talking with a friend

Holding Deep and Meaningful Conversations

For some people, social gatherings can be a fun experience. Other people, though, dread having to meet new people and wonder if they’re likable enough. Even if people do enjoy meeting new faces, not everyone has the ability to know what to say.

When there’s nothing nice to say, others remain quiet or end up discussing the weather. There’s nothing wrong with that, but there are measures you can take to avoid looking awkward or out of place.

Sit back, relax, and grab your favorite wine or some fine German Hallertau blanc to add flavor to your conversation.

Establishing Connection

Small talk is fine, as long as it doesn’t linger for too long. Its purpose is for you to warm up to someone new and get to know them a bit more.

If you struggle with talking to a new face, think about topics that everyone can relate to — topics that question, such as psychology and behavior, or subjects related to major current events. Deep conversation happens eventually, where you skip the small talk and move to higher ground.

A Change in Climate?

Avoid talking about the weather at all costs. Few people care about how the cold outside affects their daily business or how the heat can help. Unless you’re feeling confident, this topic could signify forced conversation. Weather also doesn’t lead to more topics, leaving you more awkward than need be.

Finding Interests and Asking Questions

friends hanging out

As you move along, you might find someone interested in particular topics. Harvard University research shows that by asking questions, you’re perceived to be more understanding and likable. A bonus? This also applies online as it does face-to-face.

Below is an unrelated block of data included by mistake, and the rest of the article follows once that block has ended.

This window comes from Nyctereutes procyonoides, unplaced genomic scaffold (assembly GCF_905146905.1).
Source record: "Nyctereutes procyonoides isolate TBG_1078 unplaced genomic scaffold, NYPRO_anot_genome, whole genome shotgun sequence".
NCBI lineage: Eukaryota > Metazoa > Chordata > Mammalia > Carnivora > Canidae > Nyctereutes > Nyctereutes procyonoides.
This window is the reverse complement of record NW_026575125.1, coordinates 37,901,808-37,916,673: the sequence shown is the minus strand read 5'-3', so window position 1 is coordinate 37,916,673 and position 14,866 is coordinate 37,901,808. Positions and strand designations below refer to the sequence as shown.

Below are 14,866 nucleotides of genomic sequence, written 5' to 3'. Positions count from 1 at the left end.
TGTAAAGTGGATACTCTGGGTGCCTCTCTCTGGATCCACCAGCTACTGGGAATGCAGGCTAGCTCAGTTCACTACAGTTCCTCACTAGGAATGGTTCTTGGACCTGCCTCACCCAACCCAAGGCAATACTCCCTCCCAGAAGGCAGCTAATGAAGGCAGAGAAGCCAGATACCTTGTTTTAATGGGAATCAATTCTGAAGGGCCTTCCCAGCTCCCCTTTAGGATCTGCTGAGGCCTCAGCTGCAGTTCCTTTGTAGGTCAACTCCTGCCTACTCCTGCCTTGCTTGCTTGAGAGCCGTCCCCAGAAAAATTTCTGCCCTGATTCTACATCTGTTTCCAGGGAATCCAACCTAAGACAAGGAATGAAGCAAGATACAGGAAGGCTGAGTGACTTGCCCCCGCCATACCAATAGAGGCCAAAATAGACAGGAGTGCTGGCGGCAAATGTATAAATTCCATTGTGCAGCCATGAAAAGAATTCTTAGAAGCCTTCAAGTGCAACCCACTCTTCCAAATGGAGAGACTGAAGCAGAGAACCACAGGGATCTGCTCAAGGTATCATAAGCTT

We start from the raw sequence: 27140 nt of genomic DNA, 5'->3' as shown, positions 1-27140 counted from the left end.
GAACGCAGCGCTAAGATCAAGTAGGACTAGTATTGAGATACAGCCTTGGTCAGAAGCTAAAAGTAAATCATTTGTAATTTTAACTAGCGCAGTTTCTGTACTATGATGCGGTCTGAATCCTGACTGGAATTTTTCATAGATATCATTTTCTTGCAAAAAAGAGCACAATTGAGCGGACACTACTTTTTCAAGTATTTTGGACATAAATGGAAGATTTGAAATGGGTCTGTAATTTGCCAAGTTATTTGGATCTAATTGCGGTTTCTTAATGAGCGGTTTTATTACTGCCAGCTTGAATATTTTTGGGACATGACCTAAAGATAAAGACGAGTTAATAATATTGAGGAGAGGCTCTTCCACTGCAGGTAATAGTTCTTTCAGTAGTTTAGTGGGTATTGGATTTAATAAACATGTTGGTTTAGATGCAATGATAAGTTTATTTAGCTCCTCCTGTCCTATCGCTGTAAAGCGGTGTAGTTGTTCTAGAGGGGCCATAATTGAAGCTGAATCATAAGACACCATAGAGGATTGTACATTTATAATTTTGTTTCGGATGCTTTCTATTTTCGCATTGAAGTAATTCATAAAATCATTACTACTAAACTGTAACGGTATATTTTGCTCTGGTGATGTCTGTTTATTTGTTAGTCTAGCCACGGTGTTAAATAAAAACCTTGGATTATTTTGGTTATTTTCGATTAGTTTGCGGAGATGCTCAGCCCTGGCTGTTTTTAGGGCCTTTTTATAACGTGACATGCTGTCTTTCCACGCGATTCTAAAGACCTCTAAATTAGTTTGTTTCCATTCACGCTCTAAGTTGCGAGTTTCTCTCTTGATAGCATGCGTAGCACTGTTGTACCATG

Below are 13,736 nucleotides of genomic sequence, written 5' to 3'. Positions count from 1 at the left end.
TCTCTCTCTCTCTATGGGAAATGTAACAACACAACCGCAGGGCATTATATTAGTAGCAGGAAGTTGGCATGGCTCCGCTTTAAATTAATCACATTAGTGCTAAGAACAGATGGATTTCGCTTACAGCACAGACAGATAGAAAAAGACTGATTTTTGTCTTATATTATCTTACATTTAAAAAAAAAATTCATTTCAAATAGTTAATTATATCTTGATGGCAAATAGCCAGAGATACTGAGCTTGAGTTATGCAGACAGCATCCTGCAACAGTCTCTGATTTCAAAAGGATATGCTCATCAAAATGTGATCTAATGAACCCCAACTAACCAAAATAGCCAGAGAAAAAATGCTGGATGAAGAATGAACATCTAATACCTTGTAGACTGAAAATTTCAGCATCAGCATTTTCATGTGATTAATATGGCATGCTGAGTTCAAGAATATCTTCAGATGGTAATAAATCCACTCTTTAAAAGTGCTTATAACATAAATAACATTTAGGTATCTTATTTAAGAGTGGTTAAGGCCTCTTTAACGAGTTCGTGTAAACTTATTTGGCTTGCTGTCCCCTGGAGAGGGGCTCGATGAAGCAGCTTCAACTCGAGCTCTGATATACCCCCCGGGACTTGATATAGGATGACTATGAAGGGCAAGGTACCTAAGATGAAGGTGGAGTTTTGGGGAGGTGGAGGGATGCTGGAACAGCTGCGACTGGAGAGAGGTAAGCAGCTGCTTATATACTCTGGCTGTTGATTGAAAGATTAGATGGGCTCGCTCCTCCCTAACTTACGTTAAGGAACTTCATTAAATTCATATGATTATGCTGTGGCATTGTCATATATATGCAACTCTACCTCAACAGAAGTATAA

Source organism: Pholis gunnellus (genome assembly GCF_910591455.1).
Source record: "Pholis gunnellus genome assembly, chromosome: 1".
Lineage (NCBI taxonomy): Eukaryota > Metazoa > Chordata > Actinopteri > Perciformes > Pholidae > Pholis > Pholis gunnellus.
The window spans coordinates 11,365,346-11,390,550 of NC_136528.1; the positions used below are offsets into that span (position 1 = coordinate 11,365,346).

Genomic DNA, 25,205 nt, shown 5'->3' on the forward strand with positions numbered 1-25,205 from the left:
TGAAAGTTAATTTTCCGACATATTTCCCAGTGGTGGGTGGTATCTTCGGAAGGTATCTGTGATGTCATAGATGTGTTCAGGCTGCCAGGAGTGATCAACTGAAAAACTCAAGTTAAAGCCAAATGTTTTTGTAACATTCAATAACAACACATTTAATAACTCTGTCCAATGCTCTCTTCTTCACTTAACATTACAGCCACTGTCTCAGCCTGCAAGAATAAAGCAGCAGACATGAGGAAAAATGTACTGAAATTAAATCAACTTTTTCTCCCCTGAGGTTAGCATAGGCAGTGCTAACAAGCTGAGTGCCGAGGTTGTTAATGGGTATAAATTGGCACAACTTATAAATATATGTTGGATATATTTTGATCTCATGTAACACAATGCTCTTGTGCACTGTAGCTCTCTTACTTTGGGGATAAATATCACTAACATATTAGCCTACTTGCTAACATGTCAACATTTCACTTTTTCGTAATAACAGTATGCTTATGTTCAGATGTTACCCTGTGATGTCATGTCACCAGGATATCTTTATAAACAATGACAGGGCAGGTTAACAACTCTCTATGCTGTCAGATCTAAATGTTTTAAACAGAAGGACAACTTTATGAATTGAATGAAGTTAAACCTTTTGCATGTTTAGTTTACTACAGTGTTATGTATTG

Asking follow-up questions also gives the impression that you care and understand another. This further increases your likability and continued desire to talk more. Questions can be hard, and some people evade them to avoid looking rude or intrusive. It shouldn’t stop you from learning about the other person, though. An occasional question won’t hurt and should keep the ball rolling.

Find Uniqueness

How are you? How’s your job like? These types of questions put someone else in a box. No one wants to be limited to talking about work. Instead, ask about what sets them apart from other people. You’ll see how each person is unique and has their own way of doing things.

Don’t Push Your Perspective

If a conversation is a window for you to change others’ beliefs into yours, you’ll probably have a hard time. You’ll look pushy, desperate, and close-minded. Be open-minded, a good listener, and don’t shove things down other peoples’ throats.

Personal Projects and Activities

Learning what they do for a living is surface-level. Knowing what they do during free time is taking it another level. Aside from the daily grind, find out what people like to do: Playing music? Donating to charity? Skydiving? The multitude of hobbies out there is endless. Feel free, of course, to talk about how exciting your hobbies are, as well.


Recounting experiences and stories help bring people together and feed curiosity. Each one has unique experiences that shape us individually. There are also experiences that people have in common, such as heartbreak, loss, and having fun. The bond people share with experiences proves to be one of the best ways to be engaging and interesting.

Out of Your Shell

With practice and confidence, you’ll soon realize that talking to strangers isn’t that hard. These are a few tips on how to break the ice and get to know someone on a deeper level. At the end of the day, we’re all human and share universal traits that everyone can relate to. Aside from common interests, you’ll also see how unique people are. At the end of a night, your perception of one person may be turned upside down after a long talk under the stars.

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